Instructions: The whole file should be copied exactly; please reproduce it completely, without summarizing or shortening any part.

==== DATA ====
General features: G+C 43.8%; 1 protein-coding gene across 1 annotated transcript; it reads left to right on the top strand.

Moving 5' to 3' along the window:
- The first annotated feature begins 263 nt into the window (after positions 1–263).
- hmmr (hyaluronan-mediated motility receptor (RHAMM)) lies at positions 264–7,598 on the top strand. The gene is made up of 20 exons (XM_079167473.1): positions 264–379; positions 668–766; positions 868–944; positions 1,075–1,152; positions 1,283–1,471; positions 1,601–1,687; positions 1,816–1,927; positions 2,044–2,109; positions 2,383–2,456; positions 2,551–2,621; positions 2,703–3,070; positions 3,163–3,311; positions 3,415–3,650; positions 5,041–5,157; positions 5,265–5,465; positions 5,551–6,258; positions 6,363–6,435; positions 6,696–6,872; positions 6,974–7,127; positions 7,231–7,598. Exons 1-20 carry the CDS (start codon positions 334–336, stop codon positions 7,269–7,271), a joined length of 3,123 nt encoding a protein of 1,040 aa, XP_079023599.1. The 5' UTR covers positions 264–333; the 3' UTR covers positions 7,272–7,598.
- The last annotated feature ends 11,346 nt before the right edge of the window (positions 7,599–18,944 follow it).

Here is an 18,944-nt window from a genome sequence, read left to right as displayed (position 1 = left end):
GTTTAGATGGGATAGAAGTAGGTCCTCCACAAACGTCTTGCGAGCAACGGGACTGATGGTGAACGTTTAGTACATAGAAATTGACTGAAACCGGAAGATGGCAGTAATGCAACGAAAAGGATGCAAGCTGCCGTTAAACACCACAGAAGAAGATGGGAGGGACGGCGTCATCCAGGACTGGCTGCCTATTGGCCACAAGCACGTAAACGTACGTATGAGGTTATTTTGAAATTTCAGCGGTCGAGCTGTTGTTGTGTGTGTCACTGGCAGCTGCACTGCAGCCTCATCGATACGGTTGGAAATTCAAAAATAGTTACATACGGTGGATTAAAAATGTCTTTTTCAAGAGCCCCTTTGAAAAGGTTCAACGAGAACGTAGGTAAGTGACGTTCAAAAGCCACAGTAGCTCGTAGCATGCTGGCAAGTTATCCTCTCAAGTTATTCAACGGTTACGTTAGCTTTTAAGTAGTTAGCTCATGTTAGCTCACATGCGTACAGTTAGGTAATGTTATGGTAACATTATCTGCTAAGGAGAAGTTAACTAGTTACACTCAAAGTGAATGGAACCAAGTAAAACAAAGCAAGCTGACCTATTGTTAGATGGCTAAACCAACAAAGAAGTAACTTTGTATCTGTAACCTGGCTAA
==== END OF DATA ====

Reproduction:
General features: G+C 43.8%; 1 protein-coding gene across 1 annotated transcript; it reads left to right on the top strand.

Moving 5' to 3' along the window:
- The first annotated feature begins 263 nt into the window (after positions 1–263).
- hmmr (hyaluronan-mediated motility receptor (RHAMM)) lies at positions 264–7,598 on the top strand. The gene is made up of 20 exons (XM_079167473.1): positions 264–379; positions 668–766; positions 868–944; positions 1,075–1,152; positions 1,283–1,471; positions 1,601–1,687; positions 1,816–1,927; positions 2,044–2,109; positions 2,383–2,456; positions 2,551–2,621; positions 2,703–3,070; positions 3,163–3,311; positions 3,415–3,650; positions 5,041–5,157; positions 5,265–5,465; positions 5,551–6,258; positions 6,363–6,435; positions 6,696–6,872; positions 6,974–7,127; positions 7,231–7,598. Exons 1-20 carry the CDS (start codon positions 334–336, stop codon positions 7,269–7,271), a joined length of 3,123 nt encoding a protein of 1,040 aa, XP_079023599.1. The 5' UTR covers positions 264–333; the 3' UTR covers positions 7,272–7,598.
- The last annotated feature ends 11,346 nt before the right edge of the window (positions 7,599–18,944 follow it).

Here is an 18,944-nt window from a genome sequence, read left to right as displayed (position 1 = left end):
GTTTAGATGGGATAGAAGTAGGTCCTCCACAAACGTCTTGCGAGCAACGGGACTGATGGTGAACGTTTAGTACATAGAAATTGACTGAAACCGGAAGATGGCAGTAATGCAACGAAAAGGATGCAAGCTGCCGTTAAACACCACAGAAGAAGATGGGAGGGACGGCGTCATCCAGGACTGGCTGCCTATTGGCCACAAGCACGTAAACGTACGTATGAGGTTATTTTGAAATTTCAGCGGTCGAGCTGTTGTTGTGTGTGTCACTGGCAGCTGCACTGCAGCCTCATCGATACGGTTGGAAATTCAAAAATAGTTACATACGGTGGATTAAAAATGTCTTTTTCAAGAGCCCCTTTGAAAAGGTTCAACGAGAACGTAGGTAAGTGACGTTCAAAAGCCACAGTAGCTCGTAGCATGCTGGCAAGTTATCCTCTCAAGTTATTCAACGGTTACGTTAGCTTTTAAGTAGTTAGCTCATGTTAGCTCACATGCGTACAGTTAGGTAATGTTATGGTAACATTATCTGCTAAGGAGAAGTTAACTAGTTACACTCAAAGTGAATGGAACCAAGTAAAACAAAGCAAGCTGACCTATTGTTAGATGGCTAAACCAACAAAGAAGTAACTTTGTATCTGTAACCTGGCTAA